# Water and Sediment Quality Modeling and Criteria Materials

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This is a collection of technical reports related to water and sediment quality modeling and criteria development. They are part of the gray literature that support and document many of the developments in water quality modeling and water quality and sediment quality criteria development. A number of reports are more tangentially related, but have proved to be useful in areas of research that are related.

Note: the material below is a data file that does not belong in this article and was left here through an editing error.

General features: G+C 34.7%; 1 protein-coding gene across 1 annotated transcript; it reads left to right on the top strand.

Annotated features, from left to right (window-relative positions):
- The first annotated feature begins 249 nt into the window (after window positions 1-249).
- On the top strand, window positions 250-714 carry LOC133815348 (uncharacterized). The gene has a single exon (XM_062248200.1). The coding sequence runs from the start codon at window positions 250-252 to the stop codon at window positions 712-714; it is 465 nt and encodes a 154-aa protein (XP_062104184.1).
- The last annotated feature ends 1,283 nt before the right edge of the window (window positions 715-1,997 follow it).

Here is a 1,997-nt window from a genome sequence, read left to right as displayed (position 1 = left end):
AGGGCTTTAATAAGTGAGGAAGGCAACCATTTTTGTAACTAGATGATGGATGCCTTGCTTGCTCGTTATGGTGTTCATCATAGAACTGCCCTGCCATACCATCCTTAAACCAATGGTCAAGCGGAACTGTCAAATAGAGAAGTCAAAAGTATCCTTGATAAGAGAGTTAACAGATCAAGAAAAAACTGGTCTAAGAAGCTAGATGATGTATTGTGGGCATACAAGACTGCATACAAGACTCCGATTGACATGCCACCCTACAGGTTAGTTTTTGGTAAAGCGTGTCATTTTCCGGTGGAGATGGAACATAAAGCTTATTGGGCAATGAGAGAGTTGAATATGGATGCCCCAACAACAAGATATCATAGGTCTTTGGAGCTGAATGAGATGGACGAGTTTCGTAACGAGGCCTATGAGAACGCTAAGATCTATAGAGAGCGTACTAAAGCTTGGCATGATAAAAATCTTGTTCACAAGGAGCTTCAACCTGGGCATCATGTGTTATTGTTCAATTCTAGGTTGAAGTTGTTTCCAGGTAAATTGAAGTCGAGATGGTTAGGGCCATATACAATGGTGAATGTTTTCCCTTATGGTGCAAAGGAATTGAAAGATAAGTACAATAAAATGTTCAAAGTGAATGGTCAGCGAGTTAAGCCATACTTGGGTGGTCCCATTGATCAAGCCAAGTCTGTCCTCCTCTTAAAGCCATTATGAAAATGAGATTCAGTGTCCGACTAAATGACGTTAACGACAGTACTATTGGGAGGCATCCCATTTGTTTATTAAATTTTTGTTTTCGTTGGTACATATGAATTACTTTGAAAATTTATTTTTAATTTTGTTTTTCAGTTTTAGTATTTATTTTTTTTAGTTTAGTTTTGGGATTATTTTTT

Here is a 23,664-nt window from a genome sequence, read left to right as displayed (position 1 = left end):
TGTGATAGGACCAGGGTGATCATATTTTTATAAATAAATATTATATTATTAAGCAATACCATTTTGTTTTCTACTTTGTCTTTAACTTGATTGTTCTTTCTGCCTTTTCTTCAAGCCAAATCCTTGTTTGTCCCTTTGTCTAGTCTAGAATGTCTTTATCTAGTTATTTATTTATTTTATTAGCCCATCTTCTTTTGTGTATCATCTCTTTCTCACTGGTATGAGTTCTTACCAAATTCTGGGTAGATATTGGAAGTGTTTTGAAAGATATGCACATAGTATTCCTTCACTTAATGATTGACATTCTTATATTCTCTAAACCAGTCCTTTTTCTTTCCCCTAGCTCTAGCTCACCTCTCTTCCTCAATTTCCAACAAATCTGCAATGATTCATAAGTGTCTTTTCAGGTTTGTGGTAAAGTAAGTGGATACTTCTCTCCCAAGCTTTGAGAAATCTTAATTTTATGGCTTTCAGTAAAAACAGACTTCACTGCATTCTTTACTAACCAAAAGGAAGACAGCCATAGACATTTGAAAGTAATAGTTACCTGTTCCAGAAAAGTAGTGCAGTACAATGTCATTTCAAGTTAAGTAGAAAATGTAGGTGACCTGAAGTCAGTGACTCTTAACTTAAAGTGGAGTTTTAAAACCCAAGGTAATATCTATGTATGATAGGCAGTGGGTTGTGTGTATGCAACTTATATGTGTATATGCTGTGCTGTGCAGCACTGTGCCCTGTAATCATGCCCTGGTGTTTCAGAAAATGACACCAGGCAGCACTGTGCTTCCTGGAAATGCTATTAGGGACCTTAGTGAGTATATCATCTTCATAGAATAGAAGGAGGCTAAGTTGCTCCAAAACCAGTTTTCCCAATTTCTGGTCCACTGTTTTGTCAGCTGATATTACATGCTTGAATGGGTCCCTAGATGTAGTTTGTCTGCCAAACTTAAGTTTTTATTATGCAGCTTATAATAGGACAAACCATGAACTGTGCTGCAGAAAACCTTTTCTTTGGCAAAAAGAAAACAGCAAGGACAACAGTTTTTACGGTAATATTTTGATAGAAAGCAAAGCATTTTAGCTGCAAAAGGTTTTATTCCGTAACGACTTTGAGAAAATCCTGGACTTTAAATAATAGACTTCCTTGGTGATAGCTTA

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Item Double-Mass Curves(1960) Searcy, James K.; Hardison, Clayton H.The double- mass curve is used to check the consistency of many kinds of hydrologic data by comparing date for a single station with that of a pattern composed of the data from several other stations in the area. The double-mass curve can be used to adjust inconsistent precipitation data. The graph of the cumulative data of one variable versus the cumulative data of a related variable is a straight line so long as the relation between the variables is a fixed ratio. Breaks in the double-mass curve of such variables are caused by changes in the relation between the variables. These changes may be due to changes in the method of data collection or to physical changes that affect the relation. Applications of the double-mass curve to precipitation, streamflow, and sediment data, and to precipitation-runoff relations are described . A statistical test for significance of an apparent break in the slope of the double-mass curve is described by an example. Poor correlation between the variables can prevent detection of inconsistencies in a record, but an increase in the length of record tends to offset the effect of poor correlation. The residual-mass, curve which is a modification of the double-mass curve, magnifies imperceptible breaks in the double-mass curve for detailed study. Of the several methods of fitting a smooth curve to cyclic or periodic data, the moving-are method and the double-integration method deserve greater, use in hydrology. Both methods are described in the manual. The moving-arc method has general applicability, and the double integration methods is useful in fitting a curve to cycles of sinusoidal form.Item Reservoirs in the United States(U.S. Government Printing Office, 1966) Martin, R.O.R; Hanson, Ronald L.This report summarized the storage capacities and related data of reservoirs and controlled natural lakes for the conterminous United States, Alaska, Hawaii, and the Commonwealth of Puerto Rico. Data are given for all storage facilities having a usable capacity of 5,000 acre-feet or more and completed or under construction as of Jan. 1963. A descriptive list of reservoirs in the United States completed as of Jan. 1, 1947, was first published (Geol. Survey Circular 23) in March 1948. In 1956 Water-Supply Paper 1360-A, "Reservoirs in the United States," by N.O. Thomas and G.E. Harbeck Jr., updated this listing and included lists of reservoirs completed or under construction as of Jan. 1, 1954. Some of the data shown for reservoirs constructed before 1954 may have been corrected herein on the basis of the latest available reservoir survey. This report list 1562 reservoirs and lakes; their useable storage totals 359,360,000 acre-feet, and the corresponding surface area in 14,831,000 acres.Item A Study of the Pollution and Natural Purification of the Ohio River(U.S. Department of Health, Education, & Welfare, 1958) Streeter, H.W.; Phelps, Earle B.Item Biological Implication of Metals in the Environment(Technical Information Center Energy Research and Development Administration, 1977) Drucker, HarveyItem Flow-Duration Curves(1960) Searcy, James K.The flow-duration curve is a cumulative curve that shows the percent of time specified discharges were equaled or exceeded during a given period. It combines in one curve the flow characteristics of a stream throughout the range of discharge, without regard to the sequence of occurrence. If the period upon which the curve is based represents the long-term flow of a stream, the curve may be used to predict the distribution of future flows for waterpower, water-supply, and pollution studies. This report shows that difference in geology affect the low-flow ends of flow-duration curves of streams in adjacent basins. Thus, duration curves are useful in appraising the geologic characteristics of drainage basins. A method for adjusting flow-duration curves of short periods to represent long-term conditions is presented. The adjustment is made by correlating the records of a short-term station with those of a long-term station.Item Graphical Correlation Of Gaging-Station Records(1960) Searcy, James K.A gaging-station record is a sample of the rate of flow of a stream at a given site. This sample can be used to estimate the magnitude and distribution of future flows if the record is long enough to be representative of the long-term flow of the stream. The reliability of a short-term record for estimating future flow characteristics can be improved through correlation with a long-term record. Correlation can be either numerical or graphical, but graphical correlation of gaging-station records has several advantages. The graphical correlation methods is described in a step-by-step procedure with an illustrative problem of simple correlation, illustrative problems of three examples of multiple correlation-removing seasonal effect-and two examples of correlation of one record with two other records. Except in the problem on removal of seasonal effect, the same group of stations is used in the illustrative problems. The purpose of the problems is to illustrate the method-not to show the improvement that can result from multiple correlation as compared with simple correlation. Hydrologic factors determine whether a usable relation exists between gaging-station records. Statistics is only a tool for evaluating and using an existing relation ,and the investigator must be guided by knowledge of hydrology.Item Storage And Flood Routing(1960) Carter, R. W.; Godfrey, R. G.The basic equations used in flood routing are developed from the law of continuity. In each method the assumptions are discussed to enable the user to select an appropriate technique. In the stage-storage method the storage is related to the mean gage height in the reach under consideration. In the discharge-storage method the storage is determined from weighted values of inflow and outflow discharge. In the reservoir-storage method the storage is considered as a function of outflow discharge alone. A detailed example is given for each method to illustrate that particular technique.Item General Introduction And Hydrologic Definitions(1960) Langbein, W.B.; Iseri, Kathleen T.Item Symposium on Diffusion in Oceans and Fresh Waters(Lamont Geological Observatory of Columbia University Palisades, New York, 1965-12) Ichiye, TakashiItem Flood-Frequency Analyses Manual of Hydrology: Part 3 Flood Flow Techniques(U.S. Government Printing Office, 1960) Allen, Herbert E.This report describes the method used by the U.S. Geological Survey to determine the magnitude and frequency of momentary peak discharges at any place on a stream, whether a gaging-station record is available or not. The method is applicable to a region of any size, as a river basin or a State, so long as the region is hydrologically homogeneous. The analysis provides two curves. The first expresses the flood discharge time relation, showing variation of peak discharge, expressed as a ratio to the mean annual flood, with recurrence interval. The second relates the mean annual flood to the size of drainage area alone, or to the size area and other significant basin characteristics.Item Limnological Systems Analysis(1973-03) Hydroscience Inc. StaffItem Hydrologic Optics. Volume 5. Properties(Honolulu : U.S. Dept. of Commerce, National Oceanic and Atmospheric Administration, Environmental Research Laboratories, Pacific Marine Environmental Laboratory, 1976) Preisendorfer, R.W.In the 5th volume in a set of six volumes of the text on hydrologic optics major emphasis is on the optical properties of the sea that govern the penetration of natural light into its depts.. The stratified light field, so prevalent in oceanography and limnology is studied and the special and interesting behavior of the light field and its attendant apparent optical properties at both small and great depths in the sea are explored in detail. Subjects treated in this volume are: models for irradiance fields; general theory of optical properties; optical properties at extreme depths; and the universal radiative transport equation. (OEIS)Item Oxygenation of Ferrous Iron(U.S Government Printing Office, 1970-06) Harvard University staffItem Hydrologic Optics. Volume 3. Solutions(Honolulu : U.S. Dept. of Commerce, National Oceanic and Atmospheric Administration, Environmental Research Laboratories, Pacific Marine Environmental Laboratory, 1976) Preisendorfer, R.W.This third volume of a set of six volumes of a text on hydrologic optics deals with the theory of light fields and solutions of the equation of transfer. Detailed treatment is given on the subjects of: radiance in transparent media; radiance in absorbing media; Koschmieder’s equation for radiance; canonical representation of polarized radiance; abstract versions of canonical equations; the n-ary radiometric concepts; equation of transfer for n-ary radiant energy; solutions for the n-ary energy equations; properties of time depended n-ary radiant energy fields; dimension-less forms of n-ary radiant energy fields; global approximations of general, radiance fields; light storage phenomena; bases of the spherical harmonic method; abstract spherical harmonic method; classical spherical harmonic method; three approaches to diffusion theory and solutions of the classical and exact diffusion equations.Item Hydrologic Optics. Volume 1. Introduction(Honolulu : U.S. Dept. of Commerce, National Oceanic and Atmospheric Administration, Environmental Research Laboratories, Pacific Marine Environmental Laboratory, 1976) Preisendorfer, R.W.The first chapter in Volume I in a series of six volumes may serve as a self-contained 'short course' on hydrologic optics. Particular attention is directed toward the three simple models for light fields in natural waters. These models constitute the minimal theoretical tools for the field of hydrologic optics. Attention is also directed to the section dealing with practical nomographs for predicting the range of visibility available to underwater swimmers in various natural hydrosols such as harbors, lakes and seas. Also of general interest are the many samples of magnitudes of light fields and optical constants found in natural waters. Chapter 2 is concerned with the scientific language of radiative transfer: geometrical radiometry and provides the radiometric concepts and formulations needed in the applications of the interaction principle to hydrologic optics. (OEIS)Item Hydrologic Optics. Volume 2. FoundationsThis second volume of a set of six volumes of the text on hydrologic optics deals with foundations: radiometric and photometric concepts and the interaction principle. Detailed treatment is given on: radiant flux; the meaning and fundamental geometric properties of radiant flux; irradiance and radiant emittance; radiance; an invariance property of radiance; scalar irradiance, radiant energy, and related concepts; vector irradiance; radiant intensity; polarized radiance; transition from radiometry to photometry; generalized photometries; the interaction principle; reflectance and transmittance operators for surfaces; applications to plane surfaces; applications to curved surfaces; reflectance and transmittance operators for plane-parallel media; applications to plane-parallel media; interaction operators for general spaces; applications to general spaces; derivation of the beam transmittance function; derivation of the volume attenuation function; derivation of path radiance and path function; derivation of apparent-radiance equation; derivation of volume scattering function; equation of transfer for radiance; integral structure of the interaction operators and summary of the interaction method. (OEIS)Item Hydrologic Optics. Volume 4. ImbeddingsThe 4th volume of a set of six volumes of the text on hydrologic optics provides detailed treatment on invariant imbedding techniques for light fields. Subjects presented are: differential equations governing the steady state R and T operators; differential equations governing the time dependent R and T operators; algebraic and analytic properties of the R and T operators; algebraic properties of the invariant imbedding operators ; analytic properties of the invariant imbedding operator special solution procedures for R(a,b) and T(a,b)in plane parallel media; method of modules for deep homogeneous media; method of semigroups for deep homogeneous media; method of groups for deep homogeneous media; method of groups for general optical media; homogeneity, isotropy and related properties of optical media; functional relations for media with internal sources; and invariant imbedding and integral transform techniques. (OEIS)Item North American Project -- A Study Of U.S. Water Bodies(1977-07) Seyb, Les; Randolph, KarenItem Phytoplankton-Environmental Interactions in Reservoirs(1979-04) Lorenzen, Marc W.Item Simulation Modeling of Zooplankton and Benthos in Reservoirs: Documentation and Development(1980-03) Leidy, G.R.; Pioskey, G.RA literature bioengertics review and analysis of published data on zooplankton and menthos bioenergetics form the basis used in this report for the development of stochastic model constructs from the simulation of zooplankton and benthos dynamics in reservoirs. Parameters reviewed and modeled were selected from the mass balance equation: db/dt = b [G (A/G)-R -NPM - PM] where b= biomass (mg carbon), t= time (days), G= consumption of grazing rate (mg carbon*mg carbon^-1*day^-1), R = respiration (mg carbon*mg carbon^-1*day^-1). Mathematical constructs, where appropriate or justified by the available literature, were developed to describe the effects of enviromental components (for example, food, temperature, and oxygen concentration) on rate terms in Equation 1. Frequency distributions of rate coefficients were formed for as many taxonomic or functional categories of aquatic invertebrates as possible. By using carbon units and providing frequency histograms of carbon-nitrogen and carbon-phosphorus ratios, the model can trace the cycling of nitrogen and phosphorus through zooplankton and benthos compartments. An evaluation is presented of strengths and weaknesses in the literature on zooplankton and benthos consumption, assimiliation, respiration, and nonpredatory mortality.